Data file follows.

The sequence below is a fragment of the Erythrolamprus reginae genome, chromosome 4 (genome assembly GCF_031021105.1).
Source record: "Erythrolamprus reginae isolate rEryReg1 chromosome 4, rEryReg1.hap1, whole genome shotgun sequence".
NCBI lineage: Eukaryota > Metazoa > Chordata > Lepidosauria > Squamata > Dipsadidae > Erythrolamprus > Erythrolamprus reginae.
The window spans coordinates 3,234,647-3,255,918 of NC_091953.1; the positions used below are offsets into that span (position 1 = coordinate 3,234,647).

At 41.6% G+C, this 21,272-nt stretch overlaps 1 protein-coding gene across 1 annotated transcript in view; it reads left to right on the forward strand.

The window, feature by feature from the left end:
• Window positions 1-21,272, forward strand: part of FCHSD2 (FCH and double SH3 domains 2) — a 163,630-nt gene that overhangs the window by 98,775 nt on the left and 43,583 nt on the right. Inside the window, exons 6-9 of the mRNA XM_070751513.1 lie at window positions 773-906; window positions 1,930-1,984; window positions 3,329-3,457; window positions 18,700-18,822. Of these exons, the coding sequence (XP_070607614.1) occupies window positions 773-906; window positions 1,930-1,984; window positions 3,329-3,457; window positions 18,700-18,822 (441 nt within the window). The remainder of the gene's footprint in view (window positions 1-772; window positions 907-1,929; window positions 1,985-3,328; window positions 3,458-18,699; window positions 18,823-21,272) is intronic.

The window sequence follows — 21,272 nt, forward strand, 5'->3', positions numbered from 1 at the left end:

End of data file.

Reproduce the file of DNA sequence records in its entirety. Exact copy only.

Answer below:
The sequence below is a fragment of the Erythrolamprus reginae genome, chromosome 4 (genome assembly GCF_031021105.1).
Source record: "Erythrolamprus reginae isolate rEryReg1 chromosome 4, rEryReg1.hap1, whole genome shotgun sequence".
NCBI lineage: Eukaryota > Metazoa > Chordata > Lepidosauria > Squamata > Dipsadidae > Erythrolamprus > Erythrolamprus reginae.
The window spans coordinates 3,234,647-3,255,918 of NC_091953.1; the positions used below are offsets into that span (position 1 = coordinate 3,234,647).

At 41.6% G+C, this 21,272-nt stretch overlaps 1 protein-coding gene across 1 annotated transcript in view; it reads left to right on the forward strand.

The window, feature by feature from the left end:
• Window positions 1-21,272, forward strand: part of FCHSD2 (FCH and double SH3 domains 2) — a 163,630-nt gene that overhangs the window by 98,775 nt on the left and 43,583 nt on the right. Inside the window, exons 6-9 of the mRNA XM_070751513.1 lie at window positions 773-906; window positions 1,930-1,984; window positions 3,329-3,457; window positions 18,700-18,822. Of these exons, the coding sequence (XP_070607614.1) occupies window positions 773-906; window positions 1,930-1,984; window positions 3,329-3,457; window positions 18,700-18,822 (441 nt within the window). The remainder of the gene's footprint in view (window positions 1-772; window positions 907-1,929; window positions 1,985-3,328; window positions 3,458-18,699; window positions 18,823-21,272) is intronic.

The window sequence follows — 21,272 nt, forward strand, 5'->3', positions numbered from 1 at the left end: